Gareth R John, PhD
- PROFESSOR | Neurology
Research Topics:Brain, Cytokines, Demyelination, Immunology, Inflammation, Multiple Sclerosis, Myelination, Neurobiology, Regeneration
The John Laboratory (Beker Multiple Sclerosis Research Laboratory) is part of the Corinne Goldsmith Dickinson Center for Multiple Sclerosis, the Department of Neurology, and the Friedman Brain Institute. Our research focuses on identifying novel avenues to restrict tissue damage and promote repair in inflammatory and demyelinating CNS conditions, notably multiple sclerosis (MS), neuromyelitis optica (NMO), and viral encephalitis. MS is the most common non-traumatic cause of paralysis in young adults in the US and Europe, the symptoms of which are driven by autoimmune demyelination of CNS white matter, while NMO is a rare but aggressive autoimmune MS-like condition characterized by spinal cord and optic nerve lesions, paralysis, and blindness.
Our research aims to understand the mechanisms underlying lesion pathogenesis and repair in these conditions, and focuses on how the environment within the CNS controls inflammatory lesion size and the potential for repair. We make extensive use of conditional genetic models in which developmental myelin formation, and demyelination and remyelination in adults, are accelerated or impaired. Phenotypes in conditional knockout models developed in the lab are then interrogated using genome-scale analyses of transcription and chromatin occupancy, confocal imaging, and electron microscopy. The goal of this work is to identify novel therapies to prevent lesion formation and protect patient health, and to repair existing damage and promote return of function. Our research is funded by the National Institutes of Health, the National MS Society, the Guthy-Jackson Foundation, pharmaceutical and biotech industry collaborations, and private benefactors.
Gareth John VetMB PhD Professor email@example.com
Sam Horng, MD PhD Assistant Professor Leon Levy Scholar
Candice Chapouly PhD Postdoctoral Fellow
Ari Dienel, PhD Postdoctoral Fellow
Setsu Sawai MD PhD Postdoctoral Fellow
Chi Zhang, PhD Postdoctoral Fellow
Ben Laitman BA MSTP Student NINDS F30 Scholar
John Mariani BA PhD Student
Anthony Therattil BA Research Technician.
Please visit us at: http://www.mssm.edu/research/labs/beker-multiple-sclerosis-research-laboratories
Multi-Disciplinary Training AreaNeuroscience [NEU]
MA, University of Cambridge, UK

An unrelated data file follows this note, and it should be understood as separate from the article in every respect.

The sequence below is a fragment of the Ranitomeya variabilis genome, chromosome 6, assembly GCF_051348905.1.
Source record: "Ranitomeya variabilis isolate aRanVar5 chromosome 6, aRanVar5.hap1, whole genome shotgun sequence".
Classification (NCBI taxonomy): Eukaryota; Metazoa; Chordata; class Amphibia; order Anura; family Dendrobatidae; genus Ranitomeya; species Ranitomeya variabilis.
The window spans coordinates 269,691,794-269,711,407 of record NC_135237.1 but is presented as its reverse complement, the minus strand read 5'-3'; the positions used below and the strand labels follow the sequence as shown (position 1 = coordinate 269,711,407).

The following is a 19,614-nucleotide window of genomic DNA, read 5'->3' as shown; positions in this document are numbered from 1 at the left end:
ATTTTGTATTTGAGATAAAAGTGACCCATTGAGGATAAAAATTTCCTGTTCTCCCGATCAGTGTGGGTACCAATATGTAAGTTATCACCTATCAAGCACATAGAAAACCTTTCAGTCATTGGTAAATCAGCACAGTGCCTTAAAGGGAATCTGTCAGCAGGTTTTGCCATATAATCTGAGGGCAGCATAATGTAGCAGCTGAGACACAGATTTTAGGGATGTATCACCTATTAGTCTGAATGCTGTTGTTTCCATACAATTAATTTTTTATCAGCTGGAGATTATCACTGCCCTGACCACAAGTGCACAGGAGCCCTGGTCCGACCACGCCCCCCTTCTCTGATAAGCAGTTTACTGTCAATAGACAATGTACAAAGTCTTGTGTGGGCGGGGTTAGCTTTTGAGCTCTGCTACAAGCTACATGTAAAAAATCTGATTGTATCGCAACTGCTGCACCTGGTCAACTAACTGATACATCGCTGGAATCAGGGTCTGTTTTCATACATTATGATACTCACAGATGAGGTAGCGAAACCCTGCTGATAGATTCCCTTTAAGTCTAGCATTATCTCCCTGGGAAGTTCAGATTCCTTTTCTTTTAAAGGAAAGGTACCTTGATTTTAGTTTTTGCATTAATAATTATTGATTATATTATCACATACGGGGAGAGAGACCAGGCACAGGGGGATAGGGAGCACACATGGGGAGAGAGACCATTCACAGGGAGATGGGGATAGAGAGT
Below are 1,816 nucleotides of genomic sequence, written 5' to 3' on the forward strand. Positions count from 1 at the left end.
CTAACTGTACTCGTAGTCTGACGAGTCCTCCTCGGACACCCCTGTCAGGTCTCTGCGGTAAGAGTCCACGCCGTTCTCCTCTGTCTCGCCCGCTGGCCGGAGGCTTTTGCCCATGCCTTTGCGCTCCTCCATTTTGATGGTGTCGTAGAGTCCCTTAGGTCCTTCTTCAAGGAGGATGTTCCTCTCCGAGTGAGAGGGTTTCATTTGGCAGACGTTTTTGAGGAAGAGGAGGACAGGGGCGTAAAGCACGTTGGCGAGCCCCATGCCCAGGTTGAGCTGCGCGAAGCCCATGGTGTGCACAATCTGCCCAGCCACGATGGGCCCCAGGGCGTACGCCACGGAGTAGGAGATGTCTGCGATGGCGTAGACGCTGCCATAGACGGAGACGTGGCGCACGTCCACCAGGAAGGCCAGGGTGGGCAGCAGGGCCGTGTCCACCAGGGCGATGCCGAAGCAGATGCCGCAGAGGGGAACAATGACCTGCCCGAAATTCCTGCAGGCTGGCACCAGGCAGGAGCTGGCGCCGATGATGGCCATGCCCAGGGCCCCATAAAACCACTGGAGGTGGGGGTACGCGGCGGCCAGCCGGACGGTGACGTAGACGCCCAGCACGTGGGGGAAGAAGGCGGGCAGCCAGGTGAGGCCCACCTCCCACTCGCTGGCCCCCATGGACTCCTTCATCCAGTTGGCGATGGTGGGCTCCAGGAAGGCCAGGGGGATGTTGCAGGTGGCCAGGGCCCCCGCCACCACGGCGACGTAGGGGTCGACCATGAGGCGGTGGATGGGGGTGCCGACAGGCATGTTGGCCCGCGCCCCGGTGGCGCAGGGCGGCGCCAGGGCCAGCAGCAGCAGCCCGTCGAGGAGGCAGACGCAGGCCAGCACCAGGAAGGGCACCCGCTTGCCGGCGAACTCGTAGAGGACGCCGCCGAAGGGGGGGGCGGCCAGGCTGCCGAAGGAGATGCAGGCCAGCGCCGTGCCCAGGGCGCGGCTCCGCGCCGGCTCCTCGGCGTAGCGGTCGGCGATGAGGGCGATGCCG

VetMB, University of Cambridge, UK
PhD, University of London, UK
Project 1. How does the environment of the CNS control inflammatory lesion size and the potential for repair?
Astrocytes are the most numerous cell type in the mammalian CNS, and respond to inflammation or injury with a graded transcriptional program driven by pro- or anti-inflammatory mediators. These changes, called reactive astrogliosis, profoundly impact surrounding neural and non-neural cells. One of the major goals of our work is to understand the functional impact of reactive astrogliosis on other cell types within the CNS, with a translational focus.
Recently, we have found that an astrocyte-derived family of growth factors, which signal via the gp130 receptor and the transcription factor Stat3, are required for normal CNS white matter formation and myelination, and that these factors act in part via transcriptional activators of the Kruppel-like factor (Klf) family. Conditional inactivation of Stat3 or Klf6 in the precursors of myelinating cells, called oligodendrocyte progenitors, results in failure of CNS myelination and complete absence of white matter formation. We are currently investigating whether the Stat3-Klf6 axis is also required for successful repair of myelin and return of function in models of MS.
Project 2. What are the mechanisms controlling entry of inflammatory cells into the CNS parenchyma?
Inflammatory lesions in conditions such as MS and NMO are characterized by entry of inflammatory cells and soluble factors (such as antibodies) into the CNS parenchyma. These events are associated with breakdown of the blood-brain barrier (BBB), which in healthy adults separates the CNS from the rest of the body. The BBB is an endothelial barrier, but its integrity is controlled by other cell types, notably astrocytes and pericytes.